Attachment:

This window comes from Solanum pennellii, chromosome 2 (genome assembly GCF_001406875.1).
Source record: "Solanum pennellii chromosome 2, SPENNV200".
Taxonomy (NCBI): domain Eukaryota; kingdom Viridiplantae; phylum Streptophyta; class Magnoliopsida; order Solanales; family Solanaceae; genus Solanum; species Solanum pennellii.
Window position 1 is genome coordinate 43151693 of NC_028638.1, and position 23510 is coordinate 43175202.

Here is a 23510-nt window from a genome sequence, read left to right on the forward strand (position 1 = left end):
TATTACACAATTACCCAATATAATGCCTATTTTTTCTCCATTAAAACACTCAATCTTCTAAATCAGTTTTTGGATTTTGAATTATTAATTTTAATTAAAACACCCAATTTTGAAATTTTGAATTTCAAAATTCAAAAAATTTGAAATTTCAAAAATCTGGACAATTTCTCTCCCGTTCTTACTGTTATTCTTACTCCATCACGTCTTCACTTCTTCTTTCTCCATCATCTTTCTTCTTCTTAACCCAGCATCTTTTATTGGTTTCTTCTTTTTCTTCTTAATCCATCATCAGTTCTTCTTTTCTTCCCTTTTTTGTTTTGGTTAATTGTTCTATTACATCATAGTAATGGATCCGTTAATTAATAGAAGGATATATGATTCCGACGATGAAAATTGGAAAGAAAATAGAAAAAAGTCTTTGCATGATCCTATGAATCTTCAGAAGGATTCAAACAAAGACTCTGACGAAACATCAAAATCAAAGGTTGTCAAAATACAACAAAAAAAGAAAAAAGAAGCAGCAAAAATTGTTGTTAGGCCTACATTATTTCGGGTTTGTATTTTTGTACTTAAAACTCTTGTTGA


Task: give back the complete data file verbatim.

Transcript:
This window comes from Solanum pennellii, chromosome 2 (genome assembly GCF_001406875.1).
Source record: "Solanum pennellii chromosome 2, SPENNV200".
Taxonomy (NCBI): domain Eukaryota; kingdom Viridiplantae; phylum Streptophyta; class Magnoliopsida; order Solanales; family Solanaceae; genus Solanum; species Solanum pennellii.
Window position 1 is genome coordinate 43151693 of NC_028638.1, and position 23510 is coordinate 43175202.

Here is a 23510-nt window from a genome sequence, read left to right on the forward strand (position 1 = left end):
TATTACACAATTACCCAATATAATGCCTATTTTTTCTCCATTAAAACACTCAATCTTCTAAATCAGTTTTTGGATTTTGAATTATTAATTTTAATTAAAACACCCAATTTTGAAATTTTGAATTTCAAAATTCAAAAAATTTGAAATTTCAAAAATCTGGACAATTTCTCTCCCGTTCTTACTGTTATTCTTACTCCATCACGTCTTCACTTCTTCTTTCTCCATCATCTTTCTTCTTCTTAACCCAGCATCTTTTATTGGTTTCTTCTTTTTCTTCTTAATCCATCATCAGTTCTTCTTTTCTTCCCTTTTTTGTTTTGGTTAATTGTTCTATTACATCATAGTAATGGATCCGTTAATTAATAGAAGGATATATGATTCCGACGATGAAAATTGGAAAGAAAATAGAAAAAAGTCTTTGCATGATCCTATGAATCTTCAGAAGGATTCAAACAAAGACTCTGACGAAACATCAAAATCAAAGGTTGTCAAAATACAACAAAAAAAGAAAAAAGAAGCAGCAAAAATTGTTGTTAGGCCTACATTATTTCGGGTTTGTATTTTTGTACTTAAAACTCTTGTTGA